Wreck of WWII US Submarine Known for Sinking Most Japanese Warships Discovered in South China Sea

In a remarkable feat of historical preservation and marine archaeology, the elusive wreck of the USS Harder, a submarine distinguished for its aggressive tactics and remarkable success during World War II, has finally been located. Resting more than 3,000 feet beneath the surface of the South China Sea, near Luzon Island in the Philippines, the discovery ends nearly eight decades of mystery surrounding the fate of the vessel and its brave crew.

The USS Harder, nicknamed “Hit ’em Harder” for its formidable combat prowess, vanished on August 24, 1944, during its sixth patrol mission. It was a day marked by valiant efforts and tragic loss as the submarine engaged Japanese forces in a fierce battle that ultimately led to its sinking. All 79 crew members aboard were lost, sealing the Harder’s fate as one of the most storied submarines in U.S. naval history.

This significant finding was made possible through the combined efforts of the Naval History and Heritage Command (NHHC) and the Lost 52 Project, an initiative dedicated to locating the 52 U.S. submarines that disappeared during the war. Tim Taylor, CEO of Tiburon Subsea, spearheaded the project and has been instrumental in several underwater recoveries of lost WWII vessels.

According to Samuel J. Cox, a retired U.S. Navy rear admiral and current director of the NHHC, the discovery of the USS Harder is a poignant reminder of the sacrifices made by those who serve. “Each find is a tribute to the bravery and sacrifice that defines our military history, and the USS Harder is no exception. 

The submarine and its crew had an extraordinary impact on the war in the Pacific, sinking the highest number of Japanese warships, which earned its captain, Cmdr. Sam Dealey, the Medal of Honor,” Cox stated.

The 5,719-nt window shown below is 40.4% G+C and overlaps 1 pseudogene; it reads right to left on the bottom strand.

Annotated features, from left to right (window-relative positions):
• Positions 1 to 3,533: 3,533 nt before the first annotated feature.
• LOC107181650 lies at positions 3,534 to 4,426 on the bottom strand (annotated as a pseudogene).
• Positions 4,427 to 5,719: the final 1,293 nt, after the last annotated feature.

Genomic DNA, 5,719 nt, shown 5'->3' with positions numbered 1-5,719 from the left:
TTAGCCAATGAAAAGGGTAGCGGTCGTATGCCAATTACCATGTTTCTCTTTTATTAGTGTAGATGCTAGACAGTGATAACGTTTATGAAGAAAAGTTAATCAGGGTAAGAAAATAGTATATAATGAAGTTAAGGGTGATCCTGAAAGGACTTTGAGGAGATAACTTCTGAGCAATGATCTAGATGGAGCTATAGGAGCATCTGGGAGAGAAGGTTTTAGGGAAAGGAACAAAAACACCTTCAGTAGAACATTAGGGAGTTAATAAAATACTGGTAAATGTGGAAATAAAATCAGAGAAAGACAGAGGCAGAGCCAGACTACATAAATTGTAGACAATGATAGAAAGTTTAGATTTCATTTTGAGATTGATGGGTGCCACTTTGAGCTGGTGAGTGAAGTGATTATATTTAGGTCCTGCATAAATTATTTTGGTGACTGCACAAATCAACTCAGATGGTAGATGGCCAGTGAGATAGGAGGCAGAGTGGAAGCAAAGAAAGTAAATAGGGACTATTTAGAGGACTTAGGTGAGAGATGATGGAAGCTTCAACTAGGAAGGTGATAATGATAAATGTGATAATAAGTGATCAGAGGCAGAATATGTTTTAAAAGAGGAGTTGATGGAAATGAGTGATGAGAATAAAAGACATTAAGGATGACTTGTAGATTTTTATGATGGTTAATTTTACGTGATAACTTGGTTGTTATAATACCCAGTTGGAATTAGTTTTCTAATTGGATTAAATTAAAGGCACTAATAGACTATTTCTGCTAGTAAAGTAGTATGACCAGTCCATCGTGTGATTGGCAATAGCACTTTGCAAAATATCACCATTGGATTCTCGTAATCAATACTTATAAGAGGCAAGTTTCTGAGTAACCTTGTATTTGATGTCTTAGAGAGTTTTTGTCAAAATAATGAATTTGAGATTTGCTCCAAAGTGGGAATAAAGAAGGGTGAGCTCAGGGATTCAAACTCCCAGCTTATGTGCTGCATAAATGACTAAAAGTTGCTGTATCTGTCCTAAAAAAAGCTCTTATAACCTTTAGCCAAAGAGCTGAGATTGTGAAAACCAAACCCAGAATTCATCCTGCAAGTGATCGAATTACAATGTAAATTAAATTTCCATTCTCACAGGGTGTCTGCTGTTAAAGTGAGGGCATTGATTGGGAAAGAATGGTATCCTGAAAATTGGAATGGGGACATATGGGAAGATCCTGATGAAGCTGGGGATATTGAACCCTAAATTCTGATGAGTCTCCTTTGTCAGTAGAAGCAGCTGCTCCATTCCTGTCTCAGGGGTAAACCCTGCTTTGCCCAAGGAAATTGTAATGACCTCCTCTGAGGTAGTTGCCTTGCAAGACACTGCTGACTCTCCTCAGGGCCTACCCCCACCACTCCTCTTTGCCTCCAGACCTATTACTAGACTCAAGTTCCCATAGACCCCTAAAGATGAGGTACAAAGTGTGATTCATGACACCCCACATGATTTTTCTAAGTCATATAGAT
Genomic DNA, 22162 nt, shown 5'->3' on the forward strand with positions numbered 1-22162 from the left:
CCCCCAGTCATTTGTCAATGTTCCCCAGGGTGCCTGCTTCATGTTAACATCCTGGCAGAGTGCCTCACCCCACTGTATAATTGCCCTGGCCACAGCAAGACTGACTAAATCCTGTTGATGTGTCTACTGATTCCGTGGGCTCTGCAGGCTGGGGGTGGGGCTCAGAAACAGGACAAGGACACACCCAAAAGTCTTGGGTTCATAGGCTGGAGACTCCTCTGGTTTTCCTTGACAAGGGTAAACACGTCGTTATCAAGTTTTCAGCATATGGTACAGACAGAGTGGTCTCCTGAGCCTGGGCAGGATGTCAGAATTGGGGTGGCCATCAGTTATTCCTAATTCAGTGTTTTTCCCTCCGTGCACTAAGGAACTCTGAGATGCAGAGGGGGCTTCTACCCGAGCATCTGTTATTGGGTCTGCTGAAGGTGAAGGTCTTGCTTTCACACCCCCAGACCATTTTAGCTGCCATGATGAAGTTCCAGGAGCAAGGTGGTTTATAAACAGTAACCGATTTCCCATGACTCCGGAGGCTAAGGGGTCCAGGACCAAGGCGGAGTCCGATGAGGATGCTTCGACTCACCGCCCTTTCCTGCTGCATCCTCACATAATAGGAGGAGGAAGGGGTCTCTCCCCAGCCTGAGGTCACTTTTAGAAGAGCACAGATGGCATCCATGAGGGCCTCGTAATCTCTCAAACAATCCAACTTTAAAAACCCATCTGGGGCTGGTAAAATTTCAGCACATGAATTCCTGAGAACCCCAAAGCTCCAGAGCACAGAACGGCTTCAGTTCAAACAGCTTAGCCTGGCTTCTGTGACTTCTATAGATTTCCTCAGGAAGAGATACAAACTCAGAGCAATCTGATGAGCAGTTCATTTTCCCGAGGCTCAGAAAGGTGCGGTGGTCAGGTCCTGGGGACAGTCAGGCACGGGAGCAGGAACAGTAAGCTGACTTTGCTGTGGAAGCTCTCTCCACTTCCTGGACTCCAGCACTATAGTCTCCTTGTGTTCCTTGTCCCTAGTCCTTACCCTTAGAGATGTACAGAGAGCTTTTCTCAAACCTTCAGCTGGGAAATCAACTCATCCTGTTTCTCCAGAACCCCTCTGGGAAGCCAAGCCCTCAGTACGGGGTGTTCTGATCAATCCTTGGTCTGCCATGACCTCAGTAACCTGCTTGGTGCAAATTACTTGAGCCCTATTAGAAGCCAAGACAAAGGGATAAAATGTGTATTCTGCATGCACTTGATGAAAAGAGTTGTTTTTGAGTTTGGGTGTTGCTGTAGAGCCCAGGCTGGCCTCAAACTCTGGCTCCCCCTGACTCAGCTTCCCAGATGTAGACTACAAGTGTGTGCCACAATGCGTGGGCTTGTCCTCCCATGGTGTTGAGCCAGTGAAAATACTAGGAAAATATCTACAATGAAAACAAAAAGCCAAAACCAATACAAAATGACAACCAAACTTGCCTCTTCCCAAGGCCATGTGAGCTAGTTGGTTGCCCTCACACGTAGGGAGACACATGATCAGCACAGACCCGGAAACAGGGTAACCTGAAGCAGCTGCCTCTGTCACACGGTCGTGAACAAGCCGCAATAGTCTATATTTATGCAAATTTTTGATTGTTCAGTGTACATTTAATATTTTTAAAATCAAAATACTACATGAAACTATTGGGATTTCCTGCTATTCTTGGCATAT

The wreck of the USS Harder was identified thanks to meticulous archival research paired with advanced underwater technology that deployed multiple autonomous robots to scour the ocean floor. The submarine lies upright on its keel and remains relatively intact despite visible damage aft of the conning tower from depth charges.

The USS Harder was a formidable asset in the U.S. Navy’s arsenal throughout its service. Commissioned in December 1942, it carried out six war patrols. Its most successful mission occurred during its fifth patrol, where it boldly attacked and sank three Japanese destroyers and damaged two others within just four days.

The submarine’s final and fatal engagement came during an operation alongside the USS Haddo. They targeted a convoy off the Bataan Peninsula, successfully sinking three escort ships. However, during an encounter with the Japanese escort ship CD-22, the Harder fired three torpedoes that missed their mark. The enemy ship retaliated with depth charges, with the fifth attack sealing the fate of the Harder and her crew.

The USS Harder was posthumously awarded the Presidential Unit Citation and six battle stars after its loss. Cmdr. Dealey received numerous accolades for his leadership, including the Medal of Honor, the Navy Cross, and the Silver Star.

Today, the site of the USS Harder stands as a solemn war grave, solemnly protected under U.S. law, and internationally respected as the final resting place of brave American heroes. The recent unearthing of this submarine not only provides profound closure for the families and descendants of the lost sailors but also ignites renewed interest in the stories of courage and sacrifice from World War II’s submarine campaigns.

The discovery of the USS Harder allows us to reclaim a crucial piece of naval history, reminding us of the perils faced under the ocean’s depths in pursuit of freedom. Each submarine we recover narrates a poignant tale of unity, bravery, and the complex strategies of war. 

As the USS Harder quietly rests on the ocean floor, it is a stark reminder of the high costs of achieving peace and freedom. These sites teach us about the enduring spirit of those who served with distinction in the darkest times, reflecting their unwavering commitment to their nation and each other. 

In remembering the USS Harder, we honor not just a submarine but a legacy of heroism that transcends generations, continuously reminding us of the price of freedom and the bravery necessary to secure it.